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The Blue Diamond Affair - Arrest Warrant Issued in Thailand

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#1 กำนัน

Posted 06 August 2009 - 09:25 PM

There is loads of information on the net about this 20 year old story but surprisingly, a lot of people are unaware of it these days. I've never started a thread about it because it just faded into the background noise of all the crazy things in Thailand... but amazingly, this saga has been re-kindled...

You may or may not be aware of it but Thailand and Saudi Arabian relations are just about as bad as they can get and it's down to one of the biggest scandals in modern Thai history... and IMO it is a gargantuan example of the state of the judiciary and law enforcement in this country. Saudi diplomats that were attempting to investigate a theft from the Saudi Royal Family (Thai worker was the thief) were assassinated in Thailand, witnesses and children were murdered, a total f#####g mess of the highest order, carried out by Thailand's finest in tight brown uniforms. Without repeating what's already been written in volumes elsewhere, if you need a primer on the Blue Diamond Affair, read the following and then come back to this thread...

1989 - Kriangkrai Techamong, a Thai worker steals 200 lbs of jewels from Riyadh palace of Saudi Crown Prince Faisal ibn Abdul Aziz al Saud, the son of King Fahd. Among the stolen gems was a rare blue diamond. The theft amounted to US$20 million.

----- - Kriangkrai stashes loot at his home in Lampang (in the north of Thailand).

----- - Investigation led by Police Lieutenant-General Chalor Kerdthes leads to arrest of Kriangkrai and the recovery of many of the jewels.

----- - Saudi Arabia informs Thailand that the returned gems, including the Blue Diamond, are fakes. The Thai police are the prime suspects.

----- - Al-Besri and the three others- two diplomats and a private citizen - are assigned by Saudi Arabia to look into the highly publicised Saudi diamond scandal

1989 (Nov) - Al-Maliki, a Saudi Arabian businessman close to the Saudi royal family arrives in Bangkok to investigate.

1990 (Jan 4) - Al-Maliki, 35, shot dead in front of his home on Soi Pipat 1 off Sathon Road.

1990 (Feb 1) - Saudi diplomat Adbullah A al-Besri is killed in Bangkok. Ten minutes later, two more Saudi diplomats -- Fahad AZ Albahli and Ahmed A Alsaif -- are also assassinated in Bangkok.

1990 - Saudis downgrade diplomatic relations with Thailand. They dispatch "a tough-talking, gun-toting" charge d'affairs, Mohammed Khoja, to Thailand to retrieve the family jewels.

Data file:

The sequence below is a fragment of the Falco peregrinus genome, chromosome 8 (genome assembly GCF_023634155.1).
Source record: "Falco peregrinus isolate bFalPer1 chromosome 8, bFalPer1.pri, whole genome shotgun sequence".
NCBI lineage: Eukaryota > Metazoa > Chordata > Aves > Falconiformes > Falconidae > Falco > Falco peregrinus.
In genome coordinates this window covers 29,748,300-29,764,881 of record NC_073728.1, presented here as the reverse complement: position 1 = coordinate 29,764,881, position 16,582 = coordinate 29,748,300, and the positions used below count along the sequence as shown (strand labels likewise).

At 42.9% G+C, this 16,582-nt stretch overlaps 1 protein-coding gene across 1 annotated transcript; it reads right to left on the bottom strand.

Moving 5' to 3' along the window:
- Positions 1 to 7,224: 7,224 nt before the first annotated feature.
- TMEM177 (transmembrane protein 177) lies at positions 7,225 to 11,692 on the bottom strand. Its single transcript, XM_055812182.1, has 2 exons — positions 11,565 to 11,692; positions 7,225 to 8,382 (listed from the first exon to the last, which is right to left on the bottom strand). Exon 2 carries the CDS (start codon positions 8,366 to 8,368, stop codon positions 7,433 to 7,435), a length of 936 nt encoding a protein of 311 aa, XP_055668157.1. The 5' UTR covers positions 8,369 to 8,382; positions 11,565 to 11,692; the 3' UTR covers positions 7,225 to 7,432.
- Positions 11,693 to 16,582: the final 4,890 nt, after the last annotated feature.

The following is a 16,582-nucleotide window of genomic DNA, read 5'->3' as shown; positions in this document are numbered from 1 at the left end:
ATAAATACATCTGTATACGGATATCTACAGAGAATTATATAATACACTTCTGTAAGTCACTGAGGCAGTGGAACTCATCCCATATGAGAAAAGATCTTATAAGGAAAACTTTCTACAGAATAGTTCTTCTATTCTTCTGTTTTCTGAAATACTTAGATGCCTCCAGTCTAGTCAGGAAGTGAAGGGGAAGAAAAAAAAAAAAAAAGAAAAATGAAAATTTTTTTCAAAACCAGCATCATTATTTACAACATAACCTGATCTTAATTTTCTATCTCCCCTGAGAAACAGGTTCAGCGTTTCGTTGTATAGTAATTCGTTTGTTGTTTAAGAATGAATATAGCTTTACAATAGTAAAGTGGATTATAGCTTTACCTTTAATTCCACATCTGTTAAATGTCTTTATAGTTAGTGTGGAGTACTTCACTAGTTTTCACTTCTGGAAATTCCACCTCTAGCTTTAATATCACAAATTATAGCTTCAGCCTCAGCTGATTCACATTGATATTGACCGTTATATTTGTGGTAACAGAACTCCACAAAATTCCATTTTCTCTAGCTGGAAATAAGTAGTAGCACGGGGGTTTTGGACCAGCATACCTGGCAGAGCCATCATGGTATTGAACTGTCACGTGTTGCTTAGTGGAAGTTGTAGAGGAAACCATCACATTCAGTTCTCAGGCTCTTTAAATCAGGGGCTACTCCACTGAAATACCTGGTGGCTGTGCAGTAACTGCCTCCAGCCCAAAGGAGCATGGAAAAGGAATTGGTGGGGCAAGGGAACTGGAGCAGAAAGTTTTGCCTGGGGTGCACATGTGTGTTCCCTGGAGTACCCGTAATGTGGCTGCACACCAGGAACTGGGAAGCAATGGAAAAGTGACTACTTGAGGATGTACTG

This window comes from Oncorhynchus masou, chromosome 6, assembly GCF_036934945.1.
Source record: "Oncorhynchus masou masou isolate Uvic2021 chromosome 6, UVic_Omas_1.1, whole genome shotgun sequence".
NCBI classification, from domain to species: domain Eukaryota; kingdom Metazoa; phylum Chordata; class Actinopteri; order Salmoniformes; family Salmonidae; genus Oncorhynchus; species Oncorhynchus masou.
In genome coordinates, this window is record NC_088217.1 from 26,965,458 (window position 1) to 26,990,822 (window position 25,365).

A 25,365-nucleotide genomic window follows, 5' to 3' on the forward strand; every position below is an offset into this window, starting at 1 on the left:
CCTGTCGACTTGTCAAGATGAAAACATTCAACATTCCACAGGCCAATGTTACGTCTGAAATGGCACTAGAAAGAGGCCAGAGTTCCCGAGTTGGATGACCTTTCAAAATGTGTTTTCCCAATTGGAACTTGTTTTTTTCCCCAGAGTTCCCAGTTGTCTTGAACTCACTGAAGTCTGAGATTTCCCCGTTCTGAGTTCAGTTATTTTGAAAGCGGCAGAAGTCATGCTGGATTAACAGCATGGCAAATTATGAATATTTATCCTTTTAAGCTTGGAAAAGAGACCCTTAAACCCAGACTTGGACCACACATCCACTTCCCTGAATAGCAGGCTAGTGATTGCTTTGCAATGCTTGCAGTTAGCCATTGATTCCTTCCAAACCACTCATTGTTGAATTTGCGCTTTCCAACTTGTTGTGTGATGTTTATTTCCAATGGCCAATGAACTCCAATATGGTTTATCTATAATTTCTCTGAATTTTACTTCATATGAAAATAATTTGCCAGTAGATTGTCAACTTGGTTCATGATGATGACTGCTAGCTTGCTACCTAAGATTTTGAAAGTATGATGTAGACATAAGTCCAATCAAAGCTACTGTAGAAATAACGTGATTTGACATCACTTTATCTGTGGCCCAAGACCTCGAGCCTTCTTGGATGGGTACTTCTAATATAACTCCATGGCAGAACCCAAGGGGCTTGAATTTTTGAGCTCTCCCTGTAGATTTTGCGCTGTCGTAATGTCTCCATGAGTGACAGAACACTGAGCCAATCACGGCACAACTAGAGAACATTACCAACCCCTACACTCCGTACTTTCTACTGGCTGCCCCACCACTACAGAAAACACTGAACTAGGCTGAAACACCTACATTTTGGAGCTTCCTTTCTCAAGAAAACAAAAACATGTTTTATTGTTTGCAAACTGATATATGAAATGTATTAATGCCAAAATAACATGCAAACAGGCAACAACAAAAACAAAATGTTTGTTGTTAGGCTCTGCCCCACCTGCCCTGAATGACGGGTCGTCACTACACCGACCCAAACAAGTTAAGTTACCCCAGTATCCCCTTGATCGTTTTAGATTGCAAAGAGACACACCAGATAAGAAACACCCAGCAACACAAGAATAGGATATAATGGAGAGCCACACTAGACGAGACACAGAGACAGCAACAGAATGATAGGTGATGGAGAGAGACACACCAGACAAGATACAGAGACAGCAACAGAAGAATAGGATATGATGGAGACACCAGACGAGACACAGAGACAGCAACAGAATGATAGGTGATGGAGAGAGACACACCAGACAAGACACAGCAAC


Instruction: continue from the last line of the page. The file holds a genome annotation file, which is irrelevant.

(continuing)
???? - To protest inaction on the case, Saudi Arabia cuts off work permits to more than 250,000 Thai guest workers.

1994 (Aug) - Wife and 14-year-old son of the Government's principal witness found dead, bloodied and beaten, in their Mercedes outside Bangkok. The witness, a Bangkok jeweler, is in hiding.

---- (Sept) - two police generals (of the 18 police officers implicated in the gems case) are dismissed.

1995 - 13 year-long trial of Chalor Kerdthes begins. Initially he is convicted of ordering the murder of the wife and son of the gem dealer in Aug 1994. He is sentenced to death (but the sentence is not carried out).

2004 - The DSI takes over investigation into the Saudi murders from the Thai police.

2006 - Trial of Chalor Kerdthes ends. Sentenced to 20 years for stealing the recovered jewellery. Six other officers found guilty.

2008 (March) - Foreign minister Noppadon declares Thailand's intention to normalize relations with Saudi Arabia, which will be possible once the Blue Diamond case is wrapped up.

---- (April) - Thai Justice minister Sompong Amornwiwat visits Chalor Kerdthes in jail. It was suspected that he could implicate some former police chiefs.

---- (May) - Kriangkrai -- the thief -- is now living in a small wooden house. It's not entirely clear where he got the money to buy a new tractor.

---- (fall?) - SDI Director Thawee reports that 90 percent of the investigation has been completed.

2009 (Jan) - Thai charge d'affaires to Saudi Arabia speaks of "renewed effort" by Abhisit government to "normalize diplomatic relations with Saudi Arabia by resolving the Blue Diamond theft case, the murder of three Saudi diplomats in 1989 and the case of the disappearance of a Saudi businessman in 1990."